Bandipora: The 'unusual' dry weather in March and April this year and comparatively less snow is being termed as a likely cause for increasing forest fires in north Kashmir.
The north Kashmir's Bandipora has alone witnessed more than six fire incidents wherein the officlas had to fight the raging fires for more than a day.
The officials of the forest department in Bandipora said that the dryness was the main cause of fires spreading at this time of the season. However, they have been able to "save much of the green gold" as it is the "dry grass" and bushes that is seen usually caught up in the fire, they shared.
As per the official figures, the two forest ranges of Bandipora, which include the Khuihama and Ajas forest ranges have reported at least six fire incidents in March alone. Two of these fires had engulfed vast areas wherein three forest protection employees also received injuries and two villages had to be evacuated.
These forest areas include Khayar-Lawaypora, Mulkihama, Ajas wild range, Buthoo, and Panaar.
Though the officials at the Divisional office say six reported forest fires took place, the locals have been reporting incidents every two-three days. Recently, compartments 114, and 142 were engulfed in fire in the Aajas range.
"The grass at this time of the season would normally be damp with the rains on regular intervals. This time it's dry and catches fire easily," Divisional Forest Officer, Shabir Ahmad told the Greater Kashmir.
The officials also believe less snowfall in these reaches during winter is the cause as most of these areas are dry. The soil would also be damp, but that's not the case this season, the officials said.
"The March weather mostly being dry has increased the chances of fire incidents many folds," the DFO said.
The officials said the weather this spring has been unusual and they have been doing some of the activities before the set time while flowering and germination of the seeds has also happened early.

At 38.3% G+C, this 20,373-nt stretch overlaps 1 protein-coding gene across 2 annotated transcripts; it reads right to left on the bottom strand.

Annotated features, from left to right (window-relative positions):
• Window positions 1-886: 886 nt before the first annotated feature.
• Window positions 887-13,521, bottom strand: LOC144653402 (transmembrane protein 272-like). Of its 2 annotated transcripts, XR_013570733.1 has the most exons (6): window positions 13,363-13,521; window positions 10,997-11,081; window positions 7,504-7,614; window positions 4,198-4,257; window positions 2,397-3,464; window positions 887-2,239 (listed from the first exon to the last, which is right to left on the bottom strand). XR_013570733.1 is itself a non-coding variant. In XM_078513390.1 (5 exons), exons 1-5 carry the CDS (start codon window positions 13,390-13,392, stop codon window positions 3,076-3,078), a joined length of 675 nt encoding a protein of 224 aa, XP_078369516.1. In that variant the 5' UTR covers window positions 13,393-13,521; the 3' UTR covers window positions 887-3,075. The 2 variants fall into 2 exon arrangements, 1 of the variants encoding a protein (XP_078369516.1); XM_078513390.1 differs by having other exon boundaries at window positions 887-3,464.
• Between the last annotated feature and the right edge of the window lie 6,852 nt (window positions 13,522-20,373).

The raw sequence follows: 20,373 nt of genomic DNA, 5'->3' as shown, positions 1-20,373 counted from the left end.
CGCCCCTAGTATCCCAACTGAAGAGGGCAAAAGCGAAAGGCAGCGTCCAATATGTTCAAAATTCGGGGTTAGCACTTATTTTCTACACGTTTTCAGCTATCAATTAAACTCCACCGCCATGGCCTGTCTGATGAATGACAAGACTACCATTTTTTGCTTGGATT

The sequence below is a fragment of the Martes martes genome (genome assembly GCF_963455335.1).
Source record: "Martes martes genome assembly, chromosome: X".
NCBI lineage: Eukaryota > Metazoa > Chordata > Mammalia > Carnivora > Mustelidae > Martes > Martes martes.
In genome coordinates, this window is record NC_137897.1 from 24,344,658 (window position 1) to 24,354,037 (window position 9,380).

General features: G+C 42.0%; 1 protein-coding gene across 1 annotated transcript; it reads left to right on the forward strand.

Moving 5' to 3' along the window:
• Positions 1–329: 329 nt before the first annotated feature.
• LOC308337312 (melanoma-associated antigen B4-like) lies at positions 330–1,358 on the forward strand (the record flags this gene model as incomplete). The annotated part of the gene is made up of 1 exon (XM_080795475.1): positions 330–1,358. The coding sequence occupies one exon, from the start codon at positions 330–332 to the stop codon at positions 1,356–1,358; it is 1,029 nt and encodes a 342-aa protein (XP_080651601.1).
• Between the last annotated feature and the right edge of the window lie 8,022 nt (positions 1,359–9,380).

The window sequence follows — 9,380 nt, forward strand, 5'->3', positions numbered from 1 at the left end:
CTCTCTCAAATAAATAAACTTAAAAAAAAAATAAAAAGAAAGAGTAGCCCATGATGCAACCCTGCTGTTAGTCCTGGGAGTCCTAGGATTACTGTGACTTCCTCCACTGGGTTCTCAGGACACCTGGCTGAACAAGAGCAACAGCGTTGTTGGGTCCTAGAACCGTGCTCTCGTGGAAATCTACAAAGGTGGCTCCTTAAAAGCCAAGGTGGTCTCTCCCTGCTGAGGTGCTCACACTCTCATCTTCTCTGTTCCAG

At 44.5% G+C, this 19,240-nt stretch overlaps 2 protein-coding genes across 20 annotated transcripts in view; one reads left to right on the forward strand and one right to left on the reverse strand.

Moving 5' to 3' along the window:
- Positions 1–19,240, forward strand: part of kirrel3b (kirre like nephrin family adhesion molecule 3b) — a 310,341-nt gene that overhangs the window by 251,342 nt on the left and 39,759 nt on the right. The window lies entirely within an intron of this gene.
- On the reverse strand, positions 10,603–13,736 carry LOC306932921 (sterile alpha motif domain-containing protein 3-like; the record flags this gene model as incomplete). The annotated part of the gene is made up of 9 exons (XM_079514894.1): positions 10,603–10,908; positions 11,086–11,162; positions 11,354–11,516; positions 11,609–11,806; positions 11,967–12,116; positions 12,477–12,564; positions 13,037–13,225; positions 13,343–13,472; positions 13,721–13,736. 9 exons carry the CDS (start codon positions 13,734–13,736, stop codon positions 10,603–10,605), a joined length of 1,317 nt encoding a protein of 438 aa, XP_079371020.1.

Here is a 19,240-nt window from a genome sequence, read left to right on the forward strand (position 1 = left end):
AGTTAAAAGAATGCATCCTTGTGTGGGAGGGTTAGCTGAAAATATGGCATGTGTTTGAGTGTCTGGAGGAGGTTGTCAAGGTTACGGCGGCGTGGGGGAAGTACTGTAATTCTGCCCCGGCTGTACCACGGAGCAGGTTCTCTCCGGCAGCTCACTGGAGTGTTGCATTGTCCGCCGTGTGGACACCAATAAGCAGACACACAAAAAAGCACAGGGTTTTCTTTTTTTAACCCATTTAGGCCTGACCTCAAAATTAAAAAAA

With the increase in forest fire incidents, the officials have now created different control rooms to "immediately" reach the forest areas caught up in the fire.
"The fire in Khayar-Lawaypora in march was huge and took two days to dose off, soon after the incident different fire control rooms were created in Ajas and Kuheima,"Ahamd said.In the incident, two villages falling nearby were evacuated, the rang officlas at the time told Greater Kashmir.Soon after the incident, three forest protection officials sustained burn injuries in Ajas range while trying to put off the flames.
A forest protection official, not wishing to be named said that the department was facing an acute dearth of safety equipment to fight the fire."We have to control the fire by our naked hands as there is a dearth of safety equipment," he shared, adding that "there was no mechanism to utilise water sources if available even in the areas". The department said that the locals were equally helpful full in supporting them to put off the fires in forests.
"Till now six fire incidents have occurred and the teams have been able to control them in time. The thanks go to the locals as well who have been a shoulder to shoulder with the department and officials in helping put off the fires wherever they occurred," the DFO Bandipora said.